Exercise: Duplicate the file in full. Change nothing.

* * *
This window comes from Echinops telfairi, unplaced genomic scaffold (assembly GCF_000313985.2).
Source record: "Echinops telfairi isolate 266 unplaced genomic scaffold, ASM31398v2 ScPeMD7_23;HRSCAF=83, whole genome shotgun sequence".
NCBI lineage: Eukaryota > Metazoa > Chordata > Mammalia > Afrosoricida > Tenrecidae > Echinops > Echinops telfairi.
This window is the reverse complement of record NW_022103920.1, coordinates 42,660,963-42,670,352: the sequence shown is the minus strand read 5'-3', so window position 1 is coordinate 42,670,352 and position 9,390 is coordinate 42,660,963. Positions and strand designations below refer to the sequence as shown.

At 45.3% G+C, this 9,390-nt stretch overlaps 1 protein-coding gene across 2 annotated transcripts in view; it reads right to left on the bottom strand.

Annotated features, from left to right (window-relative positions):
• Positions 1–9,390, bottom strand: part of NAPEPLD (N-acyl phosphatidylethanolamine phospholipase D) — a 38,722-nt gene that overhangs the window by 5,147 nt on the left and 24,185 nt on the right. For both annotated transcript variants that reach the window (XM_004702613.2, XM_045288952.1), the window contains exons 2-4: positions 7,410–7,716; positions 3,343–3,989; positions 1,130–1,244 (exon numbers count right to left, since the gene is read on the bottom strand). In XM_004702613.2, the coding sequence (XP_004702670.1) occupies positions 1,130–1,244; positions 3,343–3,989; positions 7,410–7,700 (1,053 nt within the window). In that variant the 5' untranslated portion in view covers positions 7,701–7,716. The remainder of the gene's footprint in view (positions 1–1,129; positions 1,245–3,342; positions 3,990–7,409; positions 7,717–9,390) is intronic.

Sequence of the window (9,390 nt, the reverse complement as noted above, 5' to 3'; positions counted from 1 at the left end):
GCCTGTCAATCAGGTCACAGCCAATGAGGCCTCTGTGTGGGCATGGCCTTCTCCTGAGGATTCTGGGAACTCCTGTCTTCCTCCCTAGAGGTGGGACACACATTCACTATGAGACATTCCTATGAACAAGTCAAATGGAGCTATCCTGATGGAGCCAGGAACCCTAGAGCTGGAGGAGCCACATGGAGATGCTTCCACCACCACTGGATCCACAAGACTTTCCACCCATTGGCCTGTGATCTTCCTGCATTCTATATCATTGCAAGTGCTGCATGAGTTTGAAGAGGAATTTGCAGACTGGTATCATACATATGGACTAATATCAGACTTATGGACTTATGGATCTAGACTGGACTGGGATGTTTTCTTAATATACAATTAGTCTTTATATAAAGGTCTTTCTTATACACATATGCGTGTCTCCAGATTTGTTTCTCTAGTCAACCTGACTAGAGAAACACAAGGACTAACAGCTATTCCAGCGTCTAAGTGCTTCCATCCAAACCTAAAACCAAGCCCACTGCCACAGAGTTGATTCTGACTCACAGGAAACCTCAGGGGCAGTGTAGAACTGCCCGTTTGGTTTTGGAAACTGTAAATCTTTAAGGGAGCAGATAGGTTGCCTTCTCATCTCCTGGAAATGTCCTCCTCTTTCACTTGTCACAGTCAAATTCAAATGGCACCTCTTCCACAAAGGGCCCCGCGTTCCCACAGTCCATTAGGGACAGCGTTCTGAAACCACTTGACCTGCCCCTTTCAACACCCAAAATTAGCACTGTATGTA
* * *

This window comes from Echinops telfairi, unplaced genomic scaffold (assembly GCF_000313985.2).
Source record: "Echinops telfairi isolate 266 unplaced genomic scaffold, ASM31398v2 ScPeMD7_23;HRSCAF=83, whole genome shotgun sequence".
NCBI lineage: Eukaryota > Metazoa > Chordata > Mammalia > Afrosoricida > Tenrecidae > Echinops > Echinops telfairi.
This window is the reverse complement of record NW_022103920.1, coordinates 42,660,963-42,670,352: the sequence shown is the minus strand read 5'-3', so window position 1 is coordinate 42,670,352 and position 9,390 is coordinate 42,660,963. Positions and strand designations below refer to the sequence as shown.

At 45.3% G+C, this 9,390-nt stretch overlaps 1 protein-coding gene across 2 annotated transcripts in view; it reads right to left on the bottom strand.

Annotated features, from left to right (window-relative positions):
• Positions 1–9,390, bottom strand: part of NAPEPLD (N-acyl phosphatidylethanolamine phospholipase D) — a 38,722-nt gene that overhangs the window by 5,147 nt on the left and 24,185 nt on the right. For both annotated transcript variants that reach the window (XM_004702613.2, XM_045288952.1), the window contains exons 2-4: positions 7,410–7,716; positions 3,343–3,989; positions 1,130–1,244 (exon numbers count right to left, since the gene is read on the bottom strand). In XM_004702613.2, the coding sequence (XP_004702670.1) occupies positions 1,130–1,244; positions 3,343–3,989; positions 7,410–7,700 (1,053 nt within the window). In that variant the 5' untranslated portion in view covers positions 7,701–7,716. The remainder of the gene's footprint in view (positions 1–1,129; positions 1,245–3,342; positions 3,990–7,409; positions 7,717–9,390) is intronic.

Sequence of the window (9,390 nt, the reverse complement as noted above, 5' to 3'; positions counted from 1 at the left end):
GCCTGTCAATCAGGTCACAGCCAATGAGGCCTCTGTGTGGGCATGGCCTTCTCCTGAGGATTCTGGGAACTCCTGTCTTCCTCCCTAGAGGTGGGACACACATTCACTATGAGACATTCCTATGAACAAGTCAAATGGAGCTATCCTGATGGAGCCAGGAACCCTAGAGCTGGAGGAGCCACATGGAGATGCTTCCACCACCACTGGATCCACAAGACTTTCCACCCATTGGCCTGTGATCTTCCTGCATTCTATATCATTGCAAGTGCTGCATGAGTTTGAAGAGGAATTTGCAGACTGGTATCATACATATGGACTAATATCAGACTTATGGACTTATGGATCTAGACTGGACTGGGATGTTTTCTTAATATACAATTAGTCTTTATATAAAGGTCTTTCTTATACACATATGCGTGTCTCCAGATTTGTTTCTCTAGTCAACCTGACTAGAGAAACACAAGGACTAACAGCTATTCCAGCGTCTAAGTGCTTCCATCCAAACCTAAAACCAAGCCCACTGCCACAGAGTTGATTCTGACTCACAGGAAACCTCAGGGGCAGTGTAGAACTGCCCGTTTGGTTTTGGAAACTGTAAATCTTTAAGGGAGCAGATAGGTTGCCTTCTCATCTCCTGGAAATGTCCTCCTCTTTCACTTGTCACAGTCAAATTCAAATGGCACCTCTTCCACAAAGGGCCCCGCGTTCCCACAGTCCATTAGGGACAGCGTTCTGAAACCACTTGACCTGCCCCTTTCAACACCCAAAATTAGCACTGTATGTA